Live Better and More Comfortably By Understanding Perimenopause

From about our mid-thirties to late forties, still very much our reproductive years, female hormones begin to shift significantly enough that we start experiencing uncomfortable physiological, mental and emotional symptoms. This phase of our lives can actually be considered pre-menopausal and is most often called perimenopause. Perimenopause, not to be confused with menopause, actually means “around” or “in front of” menopause. Perimenopause, also called the menopausal transition, is the time leading up to menopause, very often beginning between ages 45 and 55. It can last anywhere from two to eight years. It typically starts in the late forties to early fifties and often mimics maternal genetic patterns.

Estrogen is a hormone that plays a role in both the male and female reproductive systems. Females create more estrogen than males which is vital to their reproductive and breast health, among other functions such as cognitive, cardiovascular and bone health.

The female reproductive organs—breasts, ovaries, vagina and uterus—all depend on the presence of estrogen. Decreased estrogen and the breasts begin to sag. Decreased or insufficient estrogen and the uterus becomes atrophic. The uterus deflates and there is no more reason for menstruation to occur. Decreased or insufficient estrogen—particularly of estradiol—and the cells of the vagina and bladder are lacking the nourishment they need to keep things moist and to prevent against urinary infections and incontinence.

Estrogen—the particular estrogen called estradiol—helps dilate blood vessels, helping to keep the cardiovascular system healthy and blood pressure balanced. Reduced estrogen can also lead to increased heart palpitations—another symptom women will experience with more frequency as we age.

Estradiol boosts blood flow to the brain. This helps with nerve function and brain function. Estradiol helps to keep certain neurotransmitters in circulation, in particular, serotonin and acetylcholine, which help keep memory sharp, reduce anxiety and maintain normal sleep patterns.

Estradiol is also critical for our musculoskeletal health including health of bones and joints.

Estrogen is most associated with its role alongside progesterone in female sexual and reproductive health. Estrogen and progesterone work symbiotically to prevent the lining of the uterus from becoming too thick.

From around the age of 30, levels of progesterone and consequently, estrogen, start to fall.

Progesterone, one of our “feel good” hormones, is among the first to decline during our reproductive years.

Progesterone is meant to balance estrogen and it also protects the nervous system. It’s what keeps ample levels of circulating GABA(1) and allows for more restful sleep.

Progesterone is nature’s diuretic—helping to prevent water retention. And progesterone helps cells take-up the circulating estrogen receptors they need.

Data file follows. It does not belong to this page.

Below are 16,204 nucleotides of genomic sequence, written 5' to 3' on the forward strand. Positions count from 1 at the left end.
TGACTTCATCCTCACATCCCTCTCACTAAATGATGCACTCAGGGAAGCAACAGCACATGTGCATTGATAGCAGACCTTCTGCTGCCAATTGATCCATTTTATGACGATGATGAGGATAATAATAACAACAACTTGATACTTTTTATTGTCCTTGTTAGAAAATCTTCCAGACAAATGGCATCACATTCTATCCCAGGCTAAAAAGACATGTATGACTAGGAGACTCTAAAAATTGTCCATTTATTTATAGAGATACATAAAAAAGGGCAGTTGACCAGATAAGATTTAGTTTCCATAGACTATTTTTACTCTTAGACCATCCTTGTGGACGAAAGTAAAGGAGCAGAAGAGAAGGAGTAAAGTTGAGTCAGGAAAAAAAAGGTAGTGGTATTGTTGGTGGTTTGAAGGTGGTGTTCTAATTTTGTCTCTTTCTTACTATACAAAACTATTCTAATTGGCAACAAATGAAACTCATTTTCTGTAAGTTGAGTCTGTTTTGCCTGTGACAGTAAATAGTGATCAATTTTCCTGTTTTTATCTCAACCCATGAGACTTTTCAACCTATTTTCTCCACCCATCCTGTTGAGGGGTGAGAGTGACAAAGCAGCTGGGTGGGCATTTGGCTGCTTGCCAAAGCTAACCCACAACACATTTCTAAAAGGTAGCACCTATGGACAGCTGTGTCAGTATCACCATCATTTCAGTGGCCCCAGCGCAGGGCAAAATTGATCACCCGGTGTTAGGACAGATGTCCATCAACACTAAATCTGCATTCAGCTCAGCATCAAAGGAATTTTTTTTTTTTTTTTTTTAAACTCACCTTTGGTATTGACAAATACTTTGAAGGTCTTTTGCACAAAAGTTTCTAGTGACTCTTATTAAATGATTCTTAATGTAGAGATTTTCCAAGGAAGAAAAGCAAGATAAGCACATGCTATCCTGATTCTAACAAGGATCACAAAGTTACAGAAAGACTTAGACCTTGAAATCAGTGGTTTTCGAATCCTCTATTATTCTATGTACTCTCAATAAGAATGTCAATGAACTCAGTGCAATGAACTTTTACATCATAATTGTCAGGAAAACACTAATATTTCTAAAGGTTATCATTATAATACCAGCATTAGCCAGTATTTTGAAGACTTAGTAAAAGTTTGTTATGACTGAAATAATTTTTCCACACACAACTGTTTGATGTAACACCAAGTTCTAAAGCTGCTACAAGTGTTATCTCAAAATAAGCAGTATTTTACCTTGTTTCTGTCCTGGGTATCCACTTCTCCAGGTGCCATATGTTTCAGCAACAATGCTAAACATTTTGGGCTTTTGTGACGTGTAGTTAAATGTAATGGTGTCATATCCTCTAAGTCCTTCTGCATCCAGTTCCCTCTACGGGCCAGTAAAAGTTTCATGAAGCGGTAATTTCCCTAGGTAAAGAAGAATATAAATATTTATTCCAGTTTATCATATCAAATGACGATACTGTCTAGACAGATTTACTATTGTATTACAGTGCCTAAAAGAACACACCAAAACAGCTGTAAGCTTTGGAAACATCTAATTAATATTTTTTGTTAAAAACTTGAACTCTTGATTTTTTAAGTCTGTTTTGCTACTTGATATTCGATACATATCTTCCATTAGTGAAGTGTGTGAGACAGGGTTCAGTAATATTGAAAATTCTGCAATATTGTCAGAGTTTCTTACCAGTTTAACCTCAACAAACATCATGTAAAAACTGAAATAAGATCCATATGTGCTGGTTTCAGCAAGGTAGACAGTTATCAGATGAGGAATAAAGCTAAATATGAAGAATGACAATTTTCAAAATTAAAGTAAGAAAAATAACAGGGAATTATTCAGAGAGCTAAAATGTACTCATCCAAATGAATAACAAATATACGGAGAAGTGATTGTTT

A condition called estrogen dominance occurs if progesterone production drops much more rapidly than estrogen. Estrogen dominance may also be considered progesterone deficiency.

Often, the female body produces too much estrogen compared to the amount of progesterone in the body and this is another factor resulting in estrogen dominance.

In severe cases where progesterone is very out of balance with estrogen, estrogen may work overtime in the female body causing cell overgrowths such as tumors in the uterine lining.

During perimenopause, hormone levels tend to fluctuate throughout the day causing an increase in our estrogen to progesterone ratio.

This creates a host of unpleasant, if not, distressing symptoms:

• the return of PMS

• breast swelling

• irregular periods

• water weight

• fibroids

• reduced sex drive

• and migraine headaches

Why Estrogen Dominance Is Not Just Restricted to Women in Their Forties

Estrogen dominance is practically the norm throughout our menopausal years, however today, it’s a cultural occurrence among women of younger age mainly because of the stressful lifestyles many women lead.

Our bodies produces the hormone cortisol in response to stress.When we do not have methods in place to help ourselves respond resiliently to stress, our bodies will produce high amounts of cortisol which will then deplete the body’s ability to produce progesterone. With estrogen left unchecked by progesterone, estrogen dominance occurs even in a woman who doesn’t seem of appropriate age to begin experiencing perimenopause.

High-dose oral contraceptives/birth control pills can be a factor causing estrogen dominance and so can hormone therapy medications.

Having a high percentage of body fat can lead to high estrogen levels because fat tissue secretes estrogen.

High alcohol consumption will also increase estrogen levels while at the same time reducing the body’s ability to metabolize estrogen.

Liver conditions may prevent it from breaking down estrogen and eliminating it from the body causing too much estrogen to accumulate.

If the body is not producing enough digestive enzymes, has too much bad gut bacteria, too little fiber in the diet or low levels of magnesium, all or any of these may prevent the liver from removing excess estrogen.